OK. Enough nonsense, on to your emails:

Is this Shaughnessy column real? TROLLING!!!!

–         Joe (via Twitter)

Banner week for Dan. Started things off with the David Ortiz piece, and finished strong, wondering (aloud) why Bill Bellichick hates Wes Welker. Because THEORIES.

Writes Shankeroo:

“Wes, why does Bill hate you?,’’ I asked Wes Welker.

Does anyone else try to imagine Dan asking this question in a Zoolander-esq tone? You really should, it makes reading his column a million times funnier. Trust me. Oh, and you’re welcome.

He caught a Super Bowl-record-tying 11 passes in Super Bowl XLII in Glendale, Ariz. But Belichick didn’t like him.

So now The Hoodie hated Welker after the 18-1 season? Really?

The Patriots franchised Welker and Belichick froze Welker out of the game plan at the start of the 2012 season. The coach was intent on proving that the system was bigger than the player. The Patriots could do without Welker. When Welker finally got a chance to again show us what he could do, he said, “It’s nice to stick it in Bill’s face.’’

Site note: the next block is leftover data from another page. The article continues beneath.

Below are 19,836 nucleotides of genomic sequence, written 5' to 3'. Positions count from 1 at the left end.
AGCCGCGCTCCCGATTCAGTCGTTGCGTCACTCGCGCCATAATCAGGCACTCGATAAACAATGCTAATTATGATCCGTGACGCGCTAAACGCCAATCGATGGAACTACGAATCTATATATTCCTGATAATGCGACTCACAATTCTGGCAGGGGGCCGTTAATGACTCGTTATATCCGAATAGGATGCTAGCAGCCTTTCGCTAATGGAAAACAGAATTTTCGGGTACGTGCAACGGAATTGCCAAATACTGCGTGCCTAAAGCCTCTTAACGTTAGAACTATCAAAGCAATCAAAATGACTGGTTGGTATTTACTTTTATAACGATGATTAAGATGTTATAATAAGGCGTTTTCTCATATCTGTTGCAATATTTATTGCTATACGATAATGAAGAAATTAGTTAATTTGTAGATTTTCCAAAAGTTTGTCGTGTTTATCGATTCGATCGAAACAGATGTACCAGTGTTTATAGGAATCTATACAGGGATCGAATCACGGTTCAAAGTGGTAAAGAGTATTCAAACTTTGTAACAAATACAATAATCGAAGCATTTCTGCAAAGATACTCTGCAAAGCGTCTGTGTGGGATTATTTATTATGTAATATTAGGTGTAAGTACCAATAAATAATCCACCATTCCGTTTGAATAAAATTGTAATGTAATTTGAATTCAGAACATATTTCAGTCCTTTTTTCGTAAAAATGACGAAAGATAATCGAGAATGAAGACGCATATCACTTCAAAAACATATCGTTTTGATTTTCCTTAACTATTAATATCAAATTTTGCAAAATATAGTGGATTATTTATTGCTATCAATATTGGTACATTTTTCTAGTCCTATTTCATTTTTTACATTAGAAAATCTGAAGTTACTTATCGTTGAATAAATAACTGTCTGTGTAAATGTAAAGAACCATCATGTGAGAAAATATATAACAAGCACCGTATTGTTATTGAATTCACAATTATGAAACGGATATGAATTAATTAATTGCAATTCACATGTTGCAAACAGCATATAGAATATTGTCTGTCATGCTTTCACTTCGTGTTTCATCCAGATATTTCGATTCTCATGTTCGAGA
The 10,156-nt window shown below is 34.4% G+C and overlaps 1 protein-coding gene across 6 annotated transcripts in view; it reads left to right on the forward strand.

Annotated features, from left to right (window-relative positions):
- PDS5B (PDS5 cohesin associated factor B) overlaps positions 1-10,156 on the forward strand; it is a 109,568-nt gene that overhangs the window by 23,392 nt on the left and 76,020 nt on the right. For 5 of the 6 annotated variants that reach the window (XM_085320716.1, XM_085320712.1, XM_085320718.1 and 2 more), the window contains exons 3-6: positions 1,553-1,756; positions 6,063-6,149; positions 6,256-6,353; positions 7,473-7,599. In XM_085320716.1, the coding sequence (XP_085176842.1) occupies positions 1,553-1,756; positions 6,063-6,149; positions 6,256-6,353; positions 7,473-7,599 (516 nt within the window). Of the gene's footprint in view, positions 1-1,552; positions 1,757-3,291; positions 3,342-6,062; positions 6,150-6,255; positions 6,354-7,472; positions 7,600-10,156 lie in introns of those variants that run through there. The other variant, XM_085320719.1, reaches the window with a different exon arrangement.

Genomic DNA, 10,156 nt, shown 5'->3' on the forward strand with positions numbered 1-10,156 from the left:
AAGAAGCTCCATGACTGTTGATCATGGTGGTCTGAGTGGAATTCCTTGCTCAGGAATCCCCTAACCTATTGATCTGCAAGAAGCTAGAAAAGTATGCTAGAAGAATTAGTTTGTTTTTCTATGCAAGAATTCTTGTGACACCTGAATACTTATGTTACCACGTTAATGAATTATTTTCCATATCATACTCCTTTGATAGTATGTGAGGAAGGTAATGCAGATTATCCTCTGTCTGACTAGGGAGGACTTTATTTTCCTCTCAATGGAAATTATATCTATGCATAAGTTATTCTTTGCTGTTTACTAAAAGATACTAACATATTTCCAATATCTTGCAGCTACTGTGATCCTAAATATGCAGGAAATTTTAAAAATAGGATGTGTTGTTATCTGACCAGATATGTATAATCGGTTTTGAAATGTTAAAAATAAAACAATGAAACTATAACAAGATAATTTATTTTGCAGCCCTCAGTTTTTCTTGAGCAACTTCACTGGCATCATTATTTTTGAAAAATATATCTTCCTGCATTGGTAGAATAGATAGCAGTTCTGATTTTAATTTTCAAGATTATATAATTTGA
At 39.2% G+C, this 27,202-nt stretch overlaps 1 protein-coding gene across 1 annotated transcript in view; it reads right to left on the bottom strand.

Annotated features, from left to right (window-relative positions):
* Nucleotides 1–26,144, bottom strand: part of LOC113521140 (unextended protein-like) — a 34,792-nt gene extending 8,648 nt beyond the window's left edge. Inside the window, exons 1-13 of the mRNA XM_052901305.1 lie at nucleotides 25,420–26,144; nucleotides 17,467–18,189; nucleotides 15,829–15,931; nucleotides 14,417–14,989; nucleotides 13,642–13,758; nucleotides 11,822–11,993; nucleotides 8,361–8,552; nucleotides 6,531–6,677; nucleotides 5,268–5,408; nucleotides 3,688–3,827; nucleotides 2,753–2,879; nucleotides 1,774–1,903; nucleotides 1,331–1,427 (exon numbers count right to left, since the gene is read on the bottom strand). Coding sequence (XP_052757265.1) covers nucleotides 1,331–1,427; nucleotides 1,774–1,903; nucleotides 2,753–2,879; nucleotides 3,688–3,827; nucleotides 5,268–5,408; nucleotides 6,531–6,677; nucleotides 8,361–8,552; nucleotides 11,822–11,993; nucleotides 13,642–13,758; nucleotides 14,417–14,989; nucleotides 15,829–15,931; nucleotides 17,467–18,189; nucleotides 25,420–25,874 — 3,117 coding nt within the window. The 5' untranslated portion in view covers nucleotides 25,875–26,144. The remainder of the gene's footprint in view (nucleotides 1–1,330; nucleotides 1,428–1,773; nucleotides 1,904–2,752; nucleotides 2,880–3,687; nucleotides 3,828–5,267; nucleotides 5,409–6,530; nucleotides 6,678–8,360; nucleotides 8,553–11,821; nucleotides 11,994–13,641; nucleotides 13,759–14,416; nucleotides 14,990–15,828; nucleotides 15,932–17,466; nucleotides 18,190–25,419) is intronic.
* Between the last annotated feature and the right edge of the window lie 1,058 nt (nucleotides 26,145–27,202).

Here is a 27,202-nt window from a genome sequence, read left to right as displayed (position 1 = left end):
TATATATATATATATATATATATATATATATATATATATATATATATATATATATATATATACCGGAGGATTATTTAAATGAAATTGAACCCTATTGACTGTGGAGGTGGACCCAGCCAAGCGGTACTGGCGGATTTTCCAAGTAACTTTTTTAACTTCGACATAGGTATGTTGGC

“HE’S ON FIRE!” (said in the NBA Jam video game voice). Who doesn’t love the FREEZING WELKER OUT OF THE OFFENSE STORYLINE? Old reliable. Hey Dan, I was at training camp in 2012 – and guess what, Julian Edelman simply usurped Welker in the offseason. I wouldn’t expect you to know this, because you weren’t there.

Then he signed with the Broncos. What an ingrate.

On the word “ingrate,” can we all agree it’s a weird word choice here? You’re dating yourself, Dan. Don’t use it.

But perhaps the worst part of this mess is that Shank actually wrote a pretty solid piece about the media overreaction toward Marshawn Lynch’s silence the same day. SIGH.